Haptic Communication in Collaborative Virtual Environments

Jinling Wang, Amine Chellali, Caroline G.L. Cao

Research output: Contribution to journalArticlepeer-review


Objective: To understand the interaction between haptic and verbal communication, we quantified the relative effect of verbal, haptic, and haptic-plus-verbal feedback in a collaborative virtual pointing task. Background: Collaborative virtual environments (CVEs) provide a medium for interaction among remote participants. Better understanding of the role of haptic feedback as a supplement to verbalization can improve the design of CVEs. Methods: Thirty-six participants were randomly paired into 18 dyads to complete a 2-D pointing task in a CVE. In a mixed experimental design, participants completed the task in three communication conditions: haptic only (H), verbal only (V), and haptic plus verbal (HV). The order of the conditions presented to the participants was counterbalanced. Results: The time to task completion, path length, overshoot, and root mean square error were analyzed. Overall, performance in the V and HV conditions was significantly better than in the H condition. H was the least efficient communication channel but elicited response with the shortest reaction time. When verbalization was not available, the use of the haptic device was more likely to be exaggerated to ensure information transmission. When verbalization was used, participants converged on the use of a Cartesian coordinate system for communicating spatial information. Conclusion: Haptic communication can be used to complete a collaborative virtual task but is less efficient than verbal communication. A training period may help to improve the efficiency of haptic communication. Application: These results can be used to design remote collaboration tasks incorporating haptic components and for improving the design of CVEs that support haptic communication.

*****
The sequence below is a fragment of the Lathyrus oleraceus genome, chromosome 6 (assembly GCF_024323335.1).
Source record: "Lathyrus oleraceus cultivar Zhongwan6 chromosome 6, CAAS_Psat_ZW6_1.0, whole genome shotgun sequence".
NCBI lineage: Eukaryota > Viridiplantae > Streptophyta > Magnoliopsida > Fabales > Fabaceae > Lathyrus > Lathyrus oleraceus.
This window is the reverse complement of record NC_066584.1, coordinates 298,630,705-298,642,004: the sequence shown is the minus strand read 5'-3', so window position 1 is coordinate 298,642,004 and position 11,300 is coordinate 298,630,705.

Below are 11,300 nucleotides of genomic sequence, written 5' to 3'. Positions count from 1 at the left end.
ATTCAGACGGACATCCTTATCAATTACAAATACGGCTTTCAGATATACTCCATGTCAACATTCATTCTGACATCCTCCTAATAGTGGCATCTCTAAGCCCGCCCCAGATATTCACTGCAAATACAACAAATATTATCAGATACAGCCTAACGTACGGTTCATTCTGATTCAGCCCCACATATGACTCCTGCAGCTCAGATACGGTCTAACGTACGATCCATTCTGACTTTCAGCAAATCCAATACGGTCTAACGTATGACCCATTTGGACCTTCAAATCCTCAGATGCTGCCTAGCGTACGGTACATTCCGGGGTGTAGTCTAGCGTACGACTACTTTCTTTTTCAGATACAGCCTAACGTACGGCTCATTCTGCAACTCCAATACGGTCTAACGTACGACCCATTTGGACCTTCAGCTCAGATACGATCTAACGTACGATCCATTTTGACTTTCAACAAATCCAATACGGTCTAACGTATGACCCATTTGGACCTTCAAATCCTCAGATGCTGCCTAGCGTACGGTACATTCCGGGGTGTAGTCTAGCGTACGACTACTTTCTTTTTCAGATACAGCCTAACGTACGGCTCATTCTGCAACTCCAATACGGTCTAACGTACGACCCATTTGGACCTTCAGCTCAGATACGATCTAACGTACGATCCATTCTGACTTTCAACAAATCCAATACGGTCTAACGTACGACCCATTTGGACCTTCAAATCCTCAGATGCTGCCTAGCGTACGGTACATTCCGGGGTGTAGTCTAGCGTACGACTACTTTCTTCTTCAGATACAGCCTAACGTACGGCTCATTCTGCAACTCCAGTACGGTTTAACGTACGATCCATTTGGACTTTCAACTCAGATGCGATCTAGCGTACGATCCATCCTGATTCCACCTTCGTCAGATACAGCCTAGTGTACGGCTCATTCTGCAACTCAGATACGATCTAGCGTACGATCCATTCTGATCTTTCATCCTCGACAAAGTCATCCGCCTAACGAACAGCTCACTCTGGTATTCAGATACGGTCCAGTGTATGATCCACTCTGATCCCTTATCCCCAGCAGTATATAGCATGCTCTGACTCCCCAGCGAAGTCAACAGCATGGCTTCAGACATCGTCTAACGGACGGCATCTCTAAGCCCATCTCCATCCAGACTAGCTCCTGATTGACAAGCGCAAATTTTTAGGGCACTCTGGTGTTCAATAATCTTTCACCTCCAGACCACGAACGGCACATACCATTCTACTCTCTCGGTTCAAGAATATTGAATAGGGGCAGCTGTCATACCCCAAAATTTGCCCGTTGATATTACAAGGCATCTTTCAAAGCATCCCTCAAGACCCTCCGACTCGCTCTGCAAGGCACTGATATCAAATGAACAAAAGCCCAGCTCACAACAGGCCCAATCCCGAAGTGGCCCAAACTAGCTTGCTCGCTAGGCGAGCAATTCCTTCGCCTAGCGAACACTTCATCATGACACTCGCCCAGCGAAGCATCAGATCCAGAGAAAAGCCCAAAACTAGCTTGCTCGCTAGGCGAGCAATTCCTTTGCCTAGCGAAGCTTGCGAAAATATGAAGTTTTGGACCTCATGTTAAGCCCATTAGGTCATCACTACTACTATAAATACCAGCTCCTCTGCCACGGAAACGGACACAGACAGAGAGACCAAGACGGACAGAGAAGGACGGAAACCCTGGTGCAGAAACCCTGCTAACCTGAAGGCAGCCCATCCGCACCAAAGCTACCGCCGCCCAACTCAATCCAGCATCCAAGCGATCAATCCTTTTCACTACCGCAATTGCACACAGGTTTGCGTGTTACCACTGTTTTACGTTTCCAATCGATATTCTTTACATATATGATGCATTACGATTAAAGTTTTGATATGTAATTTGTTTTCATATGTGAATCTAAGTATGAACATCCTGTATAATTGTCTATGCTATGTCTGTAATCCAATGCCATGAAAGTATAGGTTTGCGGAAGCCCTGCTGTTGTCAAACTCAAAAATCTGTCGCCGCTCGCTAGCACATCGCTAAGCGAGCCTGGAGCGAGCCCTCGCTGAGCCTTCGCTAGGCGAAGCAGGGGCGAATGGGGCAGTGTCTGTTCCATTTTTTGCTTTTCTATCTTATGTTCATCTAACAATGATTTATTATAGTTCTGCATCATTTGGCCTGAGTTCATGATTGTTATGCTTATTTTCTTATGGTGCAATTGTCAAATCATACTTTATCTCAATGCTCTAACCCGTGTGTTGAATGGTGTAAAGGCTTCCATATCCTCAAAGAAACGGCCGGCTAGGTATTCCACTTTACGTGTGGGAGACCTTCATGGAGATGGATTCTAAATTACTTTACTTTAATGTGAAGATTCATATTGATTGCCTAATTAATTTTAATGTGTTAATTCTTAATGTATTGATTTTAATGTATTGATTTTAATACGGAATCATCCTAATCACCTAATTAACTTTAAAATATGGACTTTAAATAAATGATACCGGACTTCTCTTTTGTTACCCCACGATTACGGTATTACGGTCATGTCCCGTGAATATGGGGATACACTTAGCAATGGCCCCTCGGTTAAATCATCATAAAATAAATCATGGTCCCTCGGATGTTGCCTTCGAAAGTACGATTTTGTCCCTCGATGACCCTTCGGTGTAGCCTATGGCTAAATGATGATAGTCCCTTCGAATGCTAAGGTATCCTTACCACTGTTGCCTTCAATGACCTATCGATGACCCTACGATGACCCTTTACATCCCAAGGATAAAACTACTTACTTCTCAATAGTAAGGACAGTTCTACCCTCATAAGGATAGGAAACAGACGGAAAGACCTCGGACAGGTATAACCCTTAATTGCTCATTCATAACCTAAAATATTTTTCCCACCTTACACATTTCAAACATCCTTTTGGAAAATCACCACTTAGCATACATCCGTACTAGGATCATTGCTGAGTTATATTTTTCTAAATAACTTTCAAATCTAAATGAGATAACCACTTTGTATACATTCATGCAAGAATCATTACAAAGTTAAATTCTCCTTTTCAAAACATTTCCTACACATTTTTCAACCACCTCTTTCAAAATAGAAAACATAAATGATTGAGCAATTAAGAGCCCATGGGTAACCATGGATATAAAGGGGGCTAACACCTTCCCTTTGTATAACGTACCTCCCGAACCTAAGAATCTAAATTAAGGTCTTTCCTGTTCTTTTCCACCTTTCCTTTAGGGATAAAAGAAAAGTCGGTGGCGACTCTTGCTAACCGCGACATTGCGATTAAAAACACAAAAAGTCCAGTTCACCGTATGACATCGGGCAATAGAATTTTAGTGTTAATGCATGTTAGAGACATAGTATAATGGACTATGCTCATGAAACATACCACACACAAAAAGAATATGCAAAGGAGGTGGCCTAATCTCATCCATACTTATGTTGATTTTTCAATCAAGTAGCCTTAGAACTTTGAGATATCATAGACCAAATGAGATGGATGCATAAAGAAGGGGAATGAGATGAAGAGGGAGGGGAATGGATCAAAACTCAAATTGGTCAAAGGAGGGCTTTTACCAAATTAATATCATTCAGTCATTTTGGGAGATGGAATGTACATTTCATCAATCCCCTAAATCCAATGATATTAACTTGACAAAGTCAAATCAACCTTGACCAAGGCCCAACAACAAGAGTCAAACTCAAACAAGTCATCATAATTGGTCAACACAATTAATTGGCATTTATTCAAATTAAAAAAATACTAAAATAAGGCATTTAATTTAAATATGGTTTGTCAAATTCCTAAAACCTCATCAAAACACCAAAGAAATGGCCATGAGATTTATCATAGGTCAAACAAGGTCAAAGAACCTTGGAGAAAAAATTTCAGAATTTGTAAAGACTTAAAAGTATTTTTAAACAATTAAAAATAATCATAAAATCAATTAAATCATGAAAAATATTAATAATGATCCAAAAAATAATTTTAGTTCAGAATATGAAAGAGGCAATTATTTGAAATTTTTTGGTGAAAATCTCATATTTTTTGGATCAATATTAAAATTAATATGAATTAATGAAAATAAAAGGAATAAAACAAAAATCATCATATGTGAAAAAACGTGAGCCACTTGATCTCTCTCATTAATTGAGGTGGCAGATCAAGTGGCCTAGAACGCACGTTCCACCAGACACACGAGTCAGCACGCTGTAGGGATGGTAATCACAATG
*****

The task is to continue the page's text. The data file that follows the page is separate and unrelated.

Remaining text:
Original languageEnglish (US)
Pages (from-to)496-508
Number of pages13
JournalHuman Factors
Issue number3
StatePublished - May 2016
Externally publishedYes


  • computer-supported collaborations
  • multimodality
  • team collaboration
  • team communication
  • virtual environments

ASJC Scopus subject areas

  • Human Factors and Ergonomics
  • Applied Psychology
  • Behavioral Neuroscience


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